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Vanessa Hié, imaginary illustrator

Is illustration a minor art form?

For some artists and gallery owners, comparing a work of art to illustration is a way of disqualifying it. There would be no place for illustrations in the art world!

But illustration is not a dirty word. When it comes to creating images, why draw a line between major and minor art?

We create images to express ourselves, to send out a message, an emotion. The quality of the image creator lies in his or her ability to produce unique, personal images whose signature and style are identifiable in the mass of images. This creator will then be recognised as an Artist.

photographie de l'illustratrice Vanessa Hié dans son atelier à sa table de travail
Vanessa Hié in her workshop

Dialogues with authors or spontaneous creation

After graduating from Olivier De Serres school, Vanessa presented Casterman with images of dogs created for their own sake, with no concern for illustration in relation to a text. The personality of Vanessa Hié’s style convinced the publisher to pair her images with a text waiting to be illustrated. Since then, Vanessa Hié has worked with several publishers, producing an average of two albums a year.

While publishers have a hand in creating author-illustrator encounters, an author can go and meet an illustrator whose work inspires him or her, and the vice-versa. The illustrator is not just a showcase for a text; some authors even write for illustrators. Book fairs are their favourite meeting places.

Alongside her work for the publishing world, Vanessa never stops making and creating images with no specific illustrative purpose. She just needs to create, spontaneously, without premeditation.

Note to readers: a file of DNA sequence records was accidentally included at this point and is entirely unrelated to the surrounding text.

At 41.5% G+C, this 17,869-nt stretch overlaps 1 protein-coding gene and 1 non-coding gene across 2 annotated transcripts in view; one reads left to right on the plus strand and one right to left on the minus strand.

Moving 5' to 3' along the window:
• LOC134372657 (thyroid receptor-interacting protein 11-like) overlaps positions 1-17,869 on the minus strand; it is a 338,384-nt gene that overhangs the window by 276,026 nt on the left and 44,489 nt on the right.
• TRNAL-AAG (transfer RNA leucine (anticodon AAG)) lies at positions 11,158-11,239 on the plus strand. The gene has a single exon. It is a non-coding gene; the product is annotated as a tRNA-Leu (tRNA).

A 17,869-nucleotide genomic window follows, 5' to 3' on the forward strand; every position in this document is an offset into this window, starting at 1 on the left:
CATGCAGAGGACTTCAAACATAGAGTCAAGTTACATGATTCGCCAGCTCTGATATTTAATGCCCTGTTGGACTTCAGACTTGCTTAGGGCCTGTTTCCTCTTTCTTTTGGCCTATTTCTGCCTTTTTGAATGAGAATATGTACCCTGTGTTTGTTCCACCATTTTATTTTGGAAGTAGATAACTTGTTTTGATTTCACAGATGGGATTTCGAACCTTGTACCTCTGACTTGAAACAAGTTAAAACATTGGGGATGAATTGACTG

youth books illustrated by Vanessa Hié

Vanessa Hié's technique: wallpaper, cutting, gluing

Vanessa Hié is motivated by a desire for creating, and admires the craftsmanship of ceramists, cabinet-makers, dressmakers…

Like any artist, Vanessa masters a technique. She uses monotype printing to create wallpaper from relief motifs she has designed herself. Using this material, she cuts out, assembles and glues together scenes combining plants, animals and humans, with richly costumed hybrid creatures. They don’t provoke any silly joy, just a hint of a smile at the unexpected situations and the formal attitudes of the richly costumed characters. Her paintings are characterised by harmonies of colour and sophisticated details.

Her taste for staging is also evident in her dioramas.

Vanessa Hié is one of the most talented illustrators in the publishing world and beyond.

The word “illustration” comes from the Latin “illustrator”, meaning “one who makes things shine”, and “lustrare”, meaning “to illuminate”. What an art!

Illustrators, i.e. creators whose aim is to illuminate a text, are true artists recognised for their personal style and creation. And some great artists have no reluctance to add sparkle to a text. It would take too long to list them all, but Artistes Actuels would like to highlight a few imminent examples:

  • Sonia Delaunay collaborated with Blaise Cendrars in 1913 and illustrated “La Prose du Transsibérien et de la petite Jehanne de France” published by Hommes nouveaux.
  • Marc Chagall illustrated La Fontaine’s Fables in 1926-27.
  • Fernand Léger illustrated Paul Eluard’s poem Liberté for Seghers in 1953.
  • Max Ernst published a collage-novel “Une semaine de bonté ou les sept éléments capitaux”, 119 copies were published.
  • In 1963, Andy Warhol published a children’s book that he illustrated: “Autobiographie d’un serpent” (“Autobiography of a Snake”).
  • In 1970, David Hockney illustrated the Grimm brothers‘ stories.
  • In 2012, Actes Sud Juniors published Charles Perrault’s Little Red Riding Hood, illustrated by Lydie Arickx.

Japanese prints were originally commercial publications on poor paper, disposable illustrated sheets. And yet!

[… to be continued …]